rrfoose wrote:Scot, mind if I borrow that logo and slap it on the side of a train to see what it looks like?
Very true. I Could see some C44-9W's, C40-8's, C40-8W's, B40-8W's, and ES44DC's in the roster.lvrr325 wrote:Remember that a lot of PC people are who ran Conrail, too. I would expect no real major differences in the modern motive power roster.
What I see is a PC noodle with "Quality" in the same font, below.... which aught to be good for some laughs. Unless they could figure out a way to add a Q to the noodle.
WOW! Great logo! I love it.scottychaos wrote:lvrr325 wrote: What I see is a PC noodle with "Quality" in the same font, below.... which aught to be good for some laughs. Unless they could figure out a way to add a Q to the noodle.
By this point, the same circumstances that made Conrail profitable would have made PC profitable (also, they would have divested themselves of their non-rail assets, making them flush with cash), and PC would have been private, so it would have had higher demands. Being that it sold its non-rail assets, it was able to retire the debt from its government funded repairs.ecouter wrote:I don't know, but I was kind of thinking that since the PC management team was smart enough to keep that company going in the face of overwhelming odds, that they would have also been smart enough to reject the whole "quality image as a marketing tool" boondoggle. But then, maybe that's just me.
I'm also wondering how they managed to avoid being snapped up by a cash rich Norfolk Southern in the 1980s. Of course, such a merger would have made for super cheap paint overs, huh?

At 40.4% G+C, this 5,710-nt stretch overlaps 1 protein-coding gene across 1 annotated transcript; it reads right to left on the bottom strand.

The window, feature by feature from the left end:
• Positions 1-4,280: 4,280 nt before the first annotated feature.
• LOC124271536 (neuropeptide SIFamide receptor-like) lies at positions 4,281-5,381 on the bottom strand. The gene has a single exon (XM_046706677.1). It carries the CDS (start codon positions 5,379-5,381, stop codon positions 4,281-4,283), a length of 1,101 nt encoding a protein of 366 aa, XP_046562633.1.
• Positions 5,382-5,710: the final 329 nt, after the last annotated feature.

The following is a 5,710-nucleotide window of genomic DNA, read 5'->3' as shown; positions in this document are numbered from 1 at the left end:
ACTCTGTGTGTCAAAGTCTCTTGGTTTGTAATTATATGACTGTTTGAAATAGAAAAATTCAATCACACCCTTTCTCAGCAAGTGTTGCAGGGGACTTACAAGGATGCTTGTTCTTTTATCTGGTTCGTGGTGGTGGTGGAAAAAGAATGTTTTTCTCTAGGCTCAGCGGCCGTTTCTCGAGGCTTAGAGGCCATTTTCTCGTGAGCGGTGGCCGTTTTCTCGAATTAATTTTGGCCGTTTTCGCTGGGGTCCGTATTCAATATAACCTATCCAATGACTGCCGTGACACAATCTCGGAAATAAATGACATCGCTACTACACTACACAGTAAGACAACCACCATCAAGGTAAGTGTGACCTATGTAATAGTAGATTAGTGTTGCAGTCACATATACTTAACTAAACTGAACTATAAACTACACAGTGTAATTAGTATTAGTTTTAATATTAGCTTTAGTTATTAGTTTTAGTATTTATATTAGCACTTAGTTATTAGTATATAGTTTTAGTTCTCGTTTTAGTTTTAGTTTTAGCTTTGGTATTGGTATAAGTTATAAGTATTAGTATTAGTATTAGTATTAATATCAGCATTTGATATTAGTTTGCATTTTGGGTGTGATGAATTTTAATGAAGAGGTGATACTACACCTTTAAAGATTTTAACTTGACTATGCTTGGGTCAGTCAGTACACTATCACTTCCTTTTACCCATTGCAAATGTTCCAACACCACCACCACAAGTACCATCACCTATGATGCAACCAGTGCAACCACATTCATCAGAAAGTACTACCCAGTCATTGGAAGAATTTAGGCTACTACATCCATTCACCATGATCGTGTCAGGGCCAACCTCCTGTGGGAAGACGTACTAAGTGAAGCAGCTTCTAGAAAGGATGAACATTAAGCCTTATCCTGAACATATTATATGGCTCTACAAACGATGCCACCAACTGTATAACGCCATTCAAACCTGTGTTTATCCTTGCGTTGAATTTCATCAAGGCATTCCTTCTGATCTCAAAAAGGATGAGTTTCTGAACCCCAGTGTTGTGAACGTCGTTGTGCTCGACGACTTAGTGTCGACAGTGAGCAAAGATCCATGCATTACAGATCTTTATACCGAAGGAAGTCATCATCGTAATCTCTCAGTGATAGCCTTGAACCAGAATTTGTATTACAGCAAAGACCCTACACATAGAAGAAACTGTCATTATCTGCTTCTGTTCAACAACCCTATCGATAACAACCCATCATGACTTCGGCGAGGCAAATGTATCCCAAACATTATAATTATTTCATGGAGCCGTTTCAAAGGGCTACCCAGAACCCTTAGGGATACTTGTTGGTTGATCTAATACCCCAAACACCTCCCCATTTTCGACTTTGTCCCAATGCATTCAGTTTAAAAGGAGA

Sorry GOLDEN-ARM, but those days on Penn Central are a thing of the past! The US government, afraid of creating a "socialist" railroad (CR), decided to give the cash that would have been for Conrail to Penn Central, Reading, and the Delaware & Hudson. The CNJ, LHR, EL, and Ann Arbor were chopped up and sold to a variety of railroads. (Chessie, N&W, B&M, D&H). Penn Central was allowed to aggressively tear up branches, redundant main lines, and merge its subsidiaries into itself. To retire the debt it had incurred over the years, all the torn up lines were sold as scrap, along with older equipment. Penn Central began to upgrade its fleet to include SD40-2's,GP38-2's,GP40-2's,C30-7's,C36-7's,B23-7's, and SD50's by the early 1980's. Bi-Directional running was also introduced. Trains going Eastbound from Chicago to New York(for Example) were routed on an all NYC route. But trains going Westbound used an LV-NYC-Canada Southern-NYC routing. The water level route east of Rochester was primarily used for eastbound traffic, with all westbound traffic being routed on the LV to Rochester, where it would be diverted onto the water level route. (Penn Central poured millions into making sure that it wouldn't have congestion problems like it had in the past!) By the mid 1980's, after ten years of hard work, and the selling off of its nonrail assets, Penn Central was a lean and profitable railroad. Finally, it could live up to the promises of 20 years ago and make money. Penn Central and Norfolk Southern began to use roadrailers for long haul runs, and convinced shippers to change from regular trailers to roadrailers. Penn Central even developed a special chassis to convert ordinary trailers to roadrailers. But doublestacks would be what really took off on Penn Central. Where the flexivans once rolled, mile long stack trains snaked along. Horseshoe Curve had become such a bottleneck by the mid 1990's that studies were done to see if installation of a fourth track was necessary!GOLDEN-ARM wrote:You must have refelctive striping on the sides and ends of the loco. It's the law. Also, you might want to pool some oil on the catwalks, add liberal amounts of rust and grime, and have parts falling off the loco too........ hehehe